Fall 1987 // Volume 25 // Number 3 // Feature Articles // 3FEA8

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Creating Educational Excellence


Janice R. Stewart
Nutrition Education Specialist, FNIA
Cooperative Extension Service
Oklahoma State University-Stillwater

LuAnn Soliah
Nutrition Specialist, FNIA
Cooperative Extension Service
Oklahoma State University-Stillwater

The need for educational excellence has received national attention in recent years. Primarily, the focus has been on curriculum and classroom instruction; however, all phases of education are now being reviewed for credibility and relevance. Likewise, Extension needs to examine the effectiveness of in-aservice education for district and county employees.

In-service education has been defined as:

Education received in a structured setting that enables one to become more competent professionally, i.e., to further develop technical subject matter competencies to keep abreast of and, if possible, ahead of change; to explore educational and technological content and processes in varying depths and to extend personal competencies....1

Television, cable television, telephone conferencing, and traditional in-service education methods have been studied and reviewed for their effectiveness, acceptance, and cost.2 Satellite videoconferencing is a new, nontraditional teaching technique. The study discussed in this article was designed to determine the teaching effectiveness of satellite videoconferencing with phone-in questions. Viewer acceptability from the public's point of view was also evaluated.

The Video Program

A live, two-hour videoconference, "Calcium-Osteoporosis and Beyond," was produced from Oklahoma State University by the food and nutrition specialists in cooperation with the Agricultural Information Department. The program was received by 24 sites across Oklahoma and 18 known sites outside the state. Program panel members accepted phone calls and answered questions on a live call-in.

Study Methods

Questionnaires were distributed to the public at each of the Oklahoma sites to evaluate viewer acceptance of the program. Teaching effectiveness of the video meeting as a substitute for traditional in-service education was studied in three Oklahoma districts by comparing:

  1. satellite videoconference with phone-in questions,
  2. training by on-site lecture, and (3) a combination of both methods (videoconference and lecture). Before each training session, home economists completed a knowledge pre-test on calcium and osteoporosis. The same test was repeated following each in-service session.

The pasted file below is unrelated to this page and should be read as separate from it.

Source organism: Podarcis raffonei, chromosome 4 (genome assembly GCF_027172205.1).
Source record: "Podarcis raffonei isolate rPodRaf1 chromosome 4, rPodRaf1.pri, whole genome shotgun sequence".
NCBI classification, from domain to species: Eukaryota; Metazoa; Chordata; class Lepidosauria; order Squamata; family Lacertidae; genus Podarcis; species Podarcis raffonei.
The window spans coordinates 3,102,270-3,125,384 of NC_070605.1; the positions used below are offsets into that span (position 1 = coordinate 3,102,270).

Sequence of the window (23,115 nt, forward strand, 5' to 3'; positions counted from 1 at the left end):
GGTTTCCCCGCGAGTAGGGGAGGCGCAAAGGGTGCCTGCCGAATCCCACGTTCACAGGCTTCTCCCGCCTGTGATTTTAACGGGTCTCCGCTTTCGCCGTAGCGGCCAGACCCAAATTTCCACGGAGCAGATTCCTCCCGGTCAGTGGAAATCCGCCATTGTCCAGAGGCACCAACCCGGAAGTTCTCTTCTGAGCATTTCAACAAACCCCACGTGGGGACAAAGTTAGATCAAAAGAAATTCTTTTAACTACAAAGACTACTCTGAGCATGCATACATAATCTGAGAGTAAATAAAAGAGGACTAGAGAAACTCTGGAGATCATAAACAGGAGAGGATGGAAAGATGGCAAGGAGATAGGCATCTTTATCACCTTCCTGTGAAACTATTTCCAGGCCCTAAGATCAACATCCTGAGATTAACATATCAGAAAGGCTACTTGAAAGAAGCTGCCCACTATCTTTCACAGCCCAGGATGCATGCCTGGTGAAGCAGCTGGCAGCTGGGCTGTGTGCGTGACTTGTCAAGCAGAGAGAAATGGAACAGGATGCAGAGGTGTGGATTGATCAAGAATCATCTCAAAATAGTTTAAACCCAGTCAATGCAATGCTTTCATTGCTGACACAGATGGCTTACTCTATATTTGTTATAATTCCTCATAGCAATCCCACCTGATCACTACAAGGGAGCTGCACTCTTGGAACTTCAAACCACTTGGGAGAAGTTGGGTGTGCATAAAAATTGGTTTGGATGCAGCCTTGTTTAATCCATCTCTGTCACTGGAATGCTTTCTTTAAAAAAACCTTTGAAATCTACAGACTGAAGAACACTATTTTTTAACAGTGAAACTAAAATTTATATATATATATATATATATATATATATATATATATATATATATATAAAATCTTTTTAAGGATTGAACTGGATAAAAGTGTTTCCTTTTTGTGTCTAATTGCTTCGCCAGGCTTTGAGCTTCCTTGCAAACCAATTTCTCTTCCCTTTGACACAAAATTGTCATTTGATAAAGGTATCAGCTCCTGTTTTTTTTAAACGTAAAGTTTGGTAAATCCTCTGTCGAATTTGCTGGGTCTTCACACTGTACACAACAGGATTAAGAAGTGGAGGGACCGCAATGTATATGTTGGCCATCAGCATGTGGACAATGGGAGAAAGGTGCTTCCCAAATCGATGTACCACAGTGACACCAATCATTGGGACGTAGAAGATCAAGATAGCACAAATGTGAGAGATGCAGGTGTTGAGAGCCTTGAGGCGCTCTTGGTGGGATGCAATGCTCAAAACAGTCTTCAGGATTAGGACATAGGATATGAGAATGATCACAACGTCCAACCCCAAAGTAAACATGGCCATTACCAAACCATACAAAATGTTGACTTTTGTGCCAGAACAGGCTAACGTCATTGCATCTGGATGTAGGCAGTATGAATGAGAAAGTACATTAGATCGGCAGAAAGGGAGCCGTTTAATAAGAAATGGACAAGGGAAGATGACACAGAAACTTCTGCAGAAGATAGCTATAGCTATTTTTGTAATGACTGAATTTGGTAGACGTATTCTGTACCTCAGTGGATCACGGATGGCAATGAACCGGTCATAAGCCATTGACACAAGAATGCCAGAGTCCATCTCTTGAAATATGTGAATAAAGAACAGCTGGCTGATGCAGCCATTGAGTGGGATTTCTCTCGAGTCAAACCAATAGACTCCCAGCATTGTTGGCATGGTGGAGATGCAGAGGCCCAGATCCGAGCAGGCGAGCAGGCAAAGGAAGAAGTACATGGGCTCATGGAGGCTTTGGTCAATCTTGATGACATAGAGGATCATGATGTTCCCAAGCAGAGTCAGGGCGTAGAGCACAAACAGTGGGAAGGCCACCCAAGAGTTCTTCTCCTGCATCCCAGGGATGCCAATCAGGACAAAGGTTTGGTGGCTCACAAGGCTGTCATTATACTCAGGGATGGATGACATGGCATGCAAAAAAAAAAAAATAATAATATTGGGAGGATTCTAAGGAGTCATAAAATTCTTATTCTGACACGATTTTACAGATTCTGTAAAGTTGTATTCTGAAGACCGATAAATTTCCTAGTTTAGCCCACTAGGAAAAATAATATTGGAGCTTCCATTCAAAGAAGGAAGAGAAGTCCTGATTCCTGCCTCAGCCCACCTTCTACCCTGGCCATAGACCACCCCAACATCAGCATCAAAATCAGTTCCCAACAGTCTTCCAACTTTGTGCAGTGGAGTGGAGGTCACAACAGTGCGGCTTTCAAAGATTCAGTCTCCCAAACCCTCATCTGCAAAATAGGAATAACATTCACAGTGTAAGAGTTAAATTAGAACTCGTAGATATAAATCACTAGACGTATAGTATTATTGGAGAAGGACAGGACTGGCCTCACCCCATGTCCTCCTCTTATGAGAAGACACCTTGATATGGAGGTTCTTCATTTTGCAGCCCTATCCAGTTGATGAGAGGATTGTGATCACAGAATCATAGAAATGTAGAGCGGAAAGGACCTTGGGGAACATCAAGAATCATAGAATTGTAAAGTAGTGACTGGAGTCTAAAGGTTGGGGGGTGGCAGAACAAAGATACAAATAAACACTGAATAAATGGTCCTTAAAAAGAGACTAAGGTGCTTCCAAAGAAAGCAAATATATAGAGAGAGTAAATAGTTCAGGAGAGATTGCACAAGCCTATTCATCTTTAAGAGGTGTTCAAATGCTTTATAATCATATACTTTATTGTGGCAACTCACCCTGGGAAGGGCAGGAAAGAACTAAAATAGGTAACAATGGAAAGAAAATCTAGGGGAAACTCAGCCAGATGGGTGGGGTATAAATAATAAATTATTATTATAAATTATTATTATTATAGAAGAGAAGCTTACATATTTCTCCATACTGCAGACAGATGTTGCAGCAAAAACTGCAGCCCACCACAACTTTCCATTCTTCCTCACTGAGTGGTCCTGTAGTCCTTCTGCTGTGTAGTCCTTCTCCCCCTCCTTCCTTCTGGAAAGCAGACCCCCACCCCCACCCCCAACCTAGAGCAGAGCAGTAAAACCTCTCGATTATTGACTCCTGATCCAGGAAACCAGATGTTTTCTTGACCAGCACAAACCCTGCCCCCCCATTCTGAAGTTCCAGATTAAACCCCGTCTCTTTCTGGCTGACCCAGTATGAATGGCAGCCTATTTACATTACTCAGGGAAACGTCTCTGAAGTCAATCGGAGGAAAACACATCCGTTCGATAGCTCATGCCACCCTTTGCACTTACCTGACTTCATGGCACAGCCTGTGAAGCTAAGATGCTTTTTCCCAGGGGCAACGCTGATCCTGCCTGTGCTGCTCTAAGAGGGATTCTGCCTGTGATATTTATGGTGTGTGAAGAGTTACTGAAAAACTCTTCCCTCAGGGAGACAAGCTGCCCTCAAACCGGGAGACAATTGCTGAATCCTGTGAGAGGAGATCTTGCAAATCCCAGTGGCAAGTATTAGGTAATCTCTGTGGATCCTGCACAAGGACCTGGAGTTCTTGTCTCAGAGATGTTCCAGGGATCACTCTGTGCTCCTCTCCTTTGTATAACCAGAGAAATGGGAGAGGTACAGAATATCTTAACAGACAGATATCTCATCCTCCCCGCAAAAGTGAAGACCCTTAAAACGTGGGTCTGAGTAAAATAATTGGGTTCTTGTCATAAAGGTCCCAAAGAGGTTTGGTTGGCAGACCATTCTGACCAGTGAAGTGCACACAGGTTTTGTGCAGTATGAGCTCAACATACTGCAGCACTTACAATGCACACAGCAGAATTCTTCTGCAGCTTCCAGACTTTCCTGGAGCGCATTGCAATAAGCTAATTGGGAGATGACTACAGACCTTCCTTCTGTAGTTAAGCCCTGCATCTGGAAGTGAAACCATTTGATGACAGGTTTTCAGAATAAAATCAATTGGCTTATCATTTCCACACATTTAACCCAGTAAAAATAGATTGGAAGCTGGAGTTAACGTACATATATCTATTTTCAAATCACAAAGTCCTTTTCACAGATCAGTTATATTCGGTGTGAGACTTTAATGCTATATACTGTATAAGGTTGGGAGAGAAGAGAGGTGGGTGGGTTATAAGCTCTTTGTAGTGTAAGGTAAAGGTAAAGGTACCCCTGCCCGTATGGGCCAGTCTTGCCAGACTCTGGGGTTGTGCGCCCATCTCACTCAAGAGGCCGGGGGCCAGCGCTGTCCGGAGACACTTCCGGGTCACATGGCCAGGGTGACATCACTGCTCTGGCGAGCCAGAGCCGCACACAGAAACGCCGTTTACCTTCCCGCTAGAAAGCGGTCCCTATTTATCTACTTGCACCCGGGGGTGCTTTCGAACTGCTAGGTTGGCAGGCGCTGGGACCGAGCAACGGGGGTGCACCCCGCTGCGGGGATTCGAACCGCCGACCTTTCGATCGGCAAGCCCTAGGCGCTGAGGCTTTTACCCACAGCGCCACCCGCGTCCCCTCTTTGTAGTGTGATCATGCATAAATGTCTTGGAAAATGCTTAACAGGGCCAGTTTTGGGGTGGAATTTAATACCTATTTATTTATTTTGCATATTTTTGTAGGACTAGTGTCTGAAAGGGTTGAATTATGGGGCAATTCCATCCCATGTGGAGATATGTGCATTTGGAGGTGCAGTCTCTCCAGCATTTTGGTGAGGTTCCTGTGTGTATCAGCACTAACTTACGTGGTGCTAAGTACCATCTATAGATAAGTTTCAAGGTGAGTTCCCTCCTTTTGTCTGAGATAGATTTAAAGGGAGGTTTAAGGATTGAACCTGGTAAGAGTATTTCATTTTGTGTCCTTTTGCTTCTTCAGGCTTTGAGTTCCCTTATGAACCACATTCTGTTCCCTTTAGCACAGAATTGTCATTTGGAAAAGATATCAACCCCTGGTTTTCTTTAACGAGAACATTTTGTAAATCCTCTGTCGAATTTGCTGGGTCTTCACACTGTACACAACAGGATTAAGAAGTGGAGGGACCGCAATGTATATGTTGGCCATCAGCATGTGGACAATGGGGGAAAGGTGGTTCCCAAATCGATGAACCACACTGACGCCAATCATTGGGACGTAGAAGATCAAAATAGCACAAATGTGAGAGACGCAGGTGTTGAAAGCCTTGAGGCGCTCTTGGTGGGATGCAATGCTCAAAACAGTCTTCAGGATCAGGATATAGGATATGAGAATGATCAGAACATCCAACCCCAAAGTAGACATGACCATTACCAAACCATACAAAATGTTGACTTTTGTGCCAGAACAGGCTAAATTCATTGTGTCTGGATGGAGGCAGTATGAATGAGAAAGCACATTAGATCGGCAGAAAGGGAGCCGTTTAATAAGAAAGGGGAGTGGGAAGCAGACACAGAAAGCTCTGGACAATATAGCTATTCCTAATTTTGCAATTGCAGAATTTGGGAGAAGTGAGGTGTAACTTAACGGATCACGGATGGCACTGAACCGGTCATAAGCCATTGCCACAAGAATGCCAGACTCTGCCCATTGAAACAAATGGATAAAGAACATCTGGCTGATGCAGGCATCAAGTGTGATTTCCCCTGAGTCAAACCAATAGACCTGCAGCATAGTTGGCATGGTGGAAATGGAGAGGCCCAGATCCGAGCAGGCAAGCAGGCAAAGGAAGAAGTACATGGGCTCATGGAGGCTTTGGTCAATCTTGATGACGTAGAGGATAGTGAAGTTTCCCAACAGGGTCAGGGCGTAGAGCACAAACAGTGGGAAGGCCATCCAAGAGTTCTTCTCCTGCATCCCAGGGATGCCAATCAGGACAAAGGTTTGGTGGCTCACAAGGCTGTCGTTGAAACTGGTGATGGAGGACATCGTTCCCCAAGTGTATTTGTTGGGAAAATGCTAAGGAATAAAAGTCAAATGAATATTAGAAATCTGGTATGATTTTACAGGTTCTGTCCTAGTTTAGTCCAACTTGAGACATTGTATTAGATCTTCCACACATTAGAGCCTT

Analysis of variance was performed on pre-test scores to confirm consistent baseline knowledge among groups.3 Pre- and post-test scores and improvement scores were evaluated by analysis of variance and t-tests to compare the effectiveness of the three educational methods.4


Public Acceptability

The video meeting was evaluated by the public for acceptability and viewer appeal. Overall, the results indicated that they: (1) would attend another video meeting, (2) thought the program was excellent or good, and (3) would try to include more milk in their diet. Figure 1 illustrates the public's opinion on the depth or the level of subject-matter presentation.

Teaching Effectiveness

No significant differences existed among the three groups' pre-test or post-test scores, indicating equivalent baseline and ending knowledge. Also no significant difference existed in improvement scores, suggesting that all three groups had equivalent knowledge improvement scores.

All teaching methods were highly significant for acquisition of knowledge (p<0.0002), with a mean improvement of 20%. There were no significant differences among the three teaching strategies. This indicates that all of the methods were equally effective in improving knowledge. Therefore, satellite videoconferencing needs to be taken seriously for its efficient and effective use as a substitute for on-site lectures.

Cost Comparison

Twenty-four counties in Oklahoma received the videoconference, with a cumulative audience of 788 viewers. The total cost of the video meeting, including production costs, air time, and uplinking charges, was $2,300. The per person cost was $2.91 for the in-state audience; 18 known sites received the program outside of Oklahoma. In contrast, the program would have cost $9.13 per person if the speakers had traveled to all 24 sites, assuming an attendance of 788.

Figure 1

Figure 1. Public's opinion on depth of subject-matter presentation.


Videoconferencing can be an acceptable, effective, cost-efficient substitute for traditional in-service training. Following the video conference, use of the videotape augments specialists' outreach efforts even further. Other advantages include the ability to maintain and increase the level of program delivery in a time of limited resources and enabling staff to reach nontraditional audiences.


1. National Policy Guidelines for Staff Development (Durham: University of New Hampshire, Cooperative Extension Service, 1977) and Keith L. Smith, "Does In-Service Make a Difference?" Journal of Extension, XXIII (Winter 1985), 5-7.

2. Smith, "Does In-Service Make a Difference?" Mary Beth Lang, Kristina L. Blacklock, and Boyd E. Rossing, "Is Anyone Watching?" Journal of Extension, XXIV (Summer 1986), 7-10; and Jan Bjorkland and Joanne Fredmeyer, "Keeping Current Via Teleconferencing," Journal of Extension, XXIII (Summer 1985), 21-24.

3. SAS Institute, SAS User's Guide: Basics (Cary, North Carolina: SAS Institute, Inc., 1982).

4. Ibid.